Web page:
Sonntag, 20. Januar 2013

Frame sketch

To make my idea of the planned plywood frame more comprehensible to You,
I have made a sketch.
It's rather crude, but understandable, I hope.
The cantilevering extensions of the middle box will take up the swingarms for the rear wheels.
These are placed off center to the red main beams, to provide maximum rear track and room between the wheels for childs/passengers on the back seat.
The geometry is the same as in the recent test frame.


Sonntag, 13. Januar 2013

Cold Water Test


Today I have made a water test to find out if the casein glue is waterproof.
I put a 6-7 inch long part of the hollow beam in the filled bathtub.
The results are the opposite of encouraging, the glue failed completely after three hours in the water.
The former hard drops of glue excess inside the beam have a consistency like rubber.
All four plywood sides still holds together after I picked it out of the water, but it takes just a little force to separate the pieces.

Although so much water exposure will only happen in very rare cases of daily use, I warn You to use casein glue as adhesive for weather exposed parts like a bicycle frame.
Even the water that will be sprayed from the front wheels in foul weather can result in a frame falling into pieces -> an accident -> injuries or death of the driver
Eventually a layer of GRP on the outside surface will make such a construction nearly waterproof, but then I prefer to use epoxy completely.

Pics of the failed glue joints.
The dark spots are screw holes


Montag, 7. Januar 2013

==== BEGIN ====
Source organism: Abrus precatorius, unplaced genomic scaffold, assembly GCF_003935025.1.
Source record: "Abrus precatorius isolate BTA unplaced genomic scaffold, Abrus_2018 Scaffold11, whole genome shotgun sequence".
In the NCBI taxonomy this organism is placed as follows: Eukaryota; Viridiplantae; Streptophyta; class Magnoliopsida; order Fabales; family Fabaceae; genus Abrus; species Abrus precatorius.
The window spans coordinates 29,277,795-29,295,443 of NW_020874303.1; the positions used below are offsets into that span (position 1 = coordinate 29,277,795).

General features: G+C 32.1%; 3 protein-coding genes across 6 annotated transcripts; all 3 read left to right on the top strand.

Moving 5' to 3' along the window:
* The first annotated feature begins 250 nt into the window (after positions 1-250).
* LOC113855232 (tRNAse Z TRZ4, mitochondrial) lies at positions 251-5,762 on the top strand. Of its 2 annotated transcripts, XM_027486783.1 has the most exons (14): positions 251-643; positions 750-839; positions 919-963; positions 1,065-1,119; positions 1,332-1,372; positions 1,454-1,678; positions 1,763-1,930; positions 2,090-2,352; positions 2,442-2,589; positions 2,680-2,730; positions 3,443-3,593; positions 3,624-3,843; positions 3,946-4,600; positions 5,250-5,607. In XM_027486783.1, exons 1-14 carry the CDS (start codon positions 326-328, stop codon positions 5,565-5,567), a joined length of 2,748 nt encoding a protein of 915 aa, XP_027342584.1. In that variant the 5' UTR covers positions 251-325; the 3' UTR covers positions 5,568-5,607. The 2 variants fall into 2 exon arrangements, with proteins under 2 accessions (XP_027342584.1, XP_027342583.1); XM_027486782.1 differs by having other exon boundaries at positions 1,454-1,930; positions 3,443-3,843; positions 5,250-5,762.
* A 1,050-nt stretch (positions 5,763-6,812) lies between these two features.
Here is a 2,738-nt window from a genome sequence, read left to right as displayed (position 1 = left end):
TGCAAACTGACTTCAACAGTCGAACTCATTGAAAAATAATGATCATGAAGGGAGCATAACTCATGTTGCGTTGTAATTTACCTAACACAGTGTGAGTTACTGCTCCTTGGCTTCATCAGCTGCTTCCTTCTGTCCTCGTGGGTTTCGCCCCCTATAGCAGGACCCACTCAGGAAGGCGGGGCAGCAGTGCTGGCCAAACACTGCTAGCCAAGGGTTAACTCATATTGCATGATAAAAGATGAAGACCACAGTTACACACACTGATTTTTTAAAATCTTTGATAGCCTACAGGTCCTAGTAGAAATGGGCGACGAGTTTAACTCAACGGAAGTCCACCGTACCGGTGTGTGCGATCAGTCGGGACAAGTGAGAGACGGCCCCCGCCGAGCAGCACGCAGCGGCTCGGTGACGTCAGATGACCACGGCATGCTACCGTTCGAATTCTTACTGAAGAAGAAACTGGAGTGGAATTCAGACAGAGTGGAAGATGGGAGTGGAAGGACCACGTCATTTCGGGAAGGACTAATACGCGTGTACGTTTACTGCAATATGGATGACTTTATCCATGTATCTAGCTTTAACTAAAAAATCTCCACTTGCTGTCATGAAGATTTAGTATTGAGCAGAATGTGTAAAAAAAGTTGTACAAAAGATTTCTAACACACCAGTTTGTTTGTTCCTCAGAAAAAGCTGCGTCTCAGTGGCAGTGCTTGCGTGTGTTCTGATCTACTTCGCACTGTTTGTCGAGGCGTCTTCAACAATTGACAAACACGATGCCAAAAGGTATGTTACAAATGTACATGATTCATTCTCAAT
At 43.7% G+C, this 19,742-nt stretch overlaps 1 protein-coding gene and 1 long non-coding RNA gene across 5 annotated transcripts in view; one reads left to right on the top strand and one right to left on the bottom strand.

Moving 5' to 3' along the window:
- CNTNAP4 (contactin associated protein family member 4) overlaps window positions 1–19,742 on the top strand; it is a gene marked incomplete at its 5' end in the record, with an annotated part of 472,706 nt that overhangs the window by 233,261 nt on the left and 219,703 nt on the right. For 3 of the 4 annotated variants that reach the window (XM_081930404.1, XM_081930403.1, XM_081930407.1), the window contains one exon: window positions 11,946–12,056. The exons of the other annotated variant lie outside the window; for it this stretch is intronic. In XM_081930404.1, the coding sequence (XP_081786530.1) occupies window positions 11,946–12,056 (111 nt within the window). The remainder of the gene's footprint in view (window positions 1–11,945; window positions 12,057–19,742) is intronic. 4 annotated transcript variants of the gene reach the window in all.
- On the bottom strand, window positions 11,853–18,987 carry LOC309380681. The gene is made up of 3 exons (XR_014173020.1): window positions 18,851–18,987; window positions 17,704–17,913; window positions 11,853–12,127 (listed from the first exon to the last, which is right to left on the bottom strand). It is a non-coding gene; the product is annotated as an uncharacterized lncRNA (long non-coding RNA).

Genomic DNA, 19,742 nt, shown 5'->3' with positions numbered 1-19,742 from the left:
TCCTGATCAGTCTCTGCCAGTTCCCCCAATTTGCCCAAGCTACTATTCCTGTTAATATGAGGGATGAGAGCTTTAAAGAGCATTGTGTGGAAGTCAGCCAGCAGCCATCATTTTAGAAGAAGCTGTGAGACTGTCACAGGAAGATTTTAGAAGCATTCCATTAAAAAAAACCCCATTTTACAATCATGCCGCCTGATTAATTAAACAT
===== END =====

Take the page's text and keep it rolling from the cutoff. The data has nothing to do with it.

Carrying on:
Hollow plywood beam

The first step on the way to the plywood frame is a test build.
I have build a beam that consists of four longitudinal stringers and 4mm birch plywood.
The beam is 2,4m/8ft long, 15,8cm/6'' high and 5,8cm/2 1/4'' in breadth.
Basically it's an rectangular tube with no bulkheads, You can look inside from one end to the other.
The stringers holds the four plywood sides together.
Two strips above has 20x15mm cross section, the two other 15x15mm.
For assembling I used casein glue and little wood screws.
Weight of the beam is 4128 gram, 1720g/m, 516g/ft

A few hours after construction I have made a load test.
I put the beam with its narrow side onto two wooden strips wich are 2,1m/7ft apart (means span)
Then I put my entire weight (90kg/180 pounds) on it.
The beam bends just 2mm.
Thats amazing, the beam is lighter than the quadratic steel tubes I used for the test frame.
And the steel bends 20mm when I stand on it.

Sonntag, 6. Januar 2013

Introduction of the "Retroadster"

Hi all.

My project is a four wheel tandem in sociable configuration and a lot of capacity.
I want to add a fairing to the frame later to make it look like an early streamliner car.
Main influence are the Velocars, which were build by Charles Mochet between the 30s and 40s of the last century.
I call my pedal car "Retroadster"
Until now I have completed a driveable test vehicle with box steel frame and two independent drivetrains.
A simple rectangular plywood box between the rear wheels acts as a trunk for childs and luggage.
Due to the steel frame the vehicle is way too heavy. 63kgs/126 pounds are too much to climb steep hills with reasonable speed.
But it helps to find the exact measurements for wheelbase, track, seat angle, distance between pedals and seats and so on.
And the steel version is easy to change.
Cut it apart with the angle grinder and weld it together again takes just a few minutes.
basic frame
underway on a sunny autumn day
a rear box for childs and groceries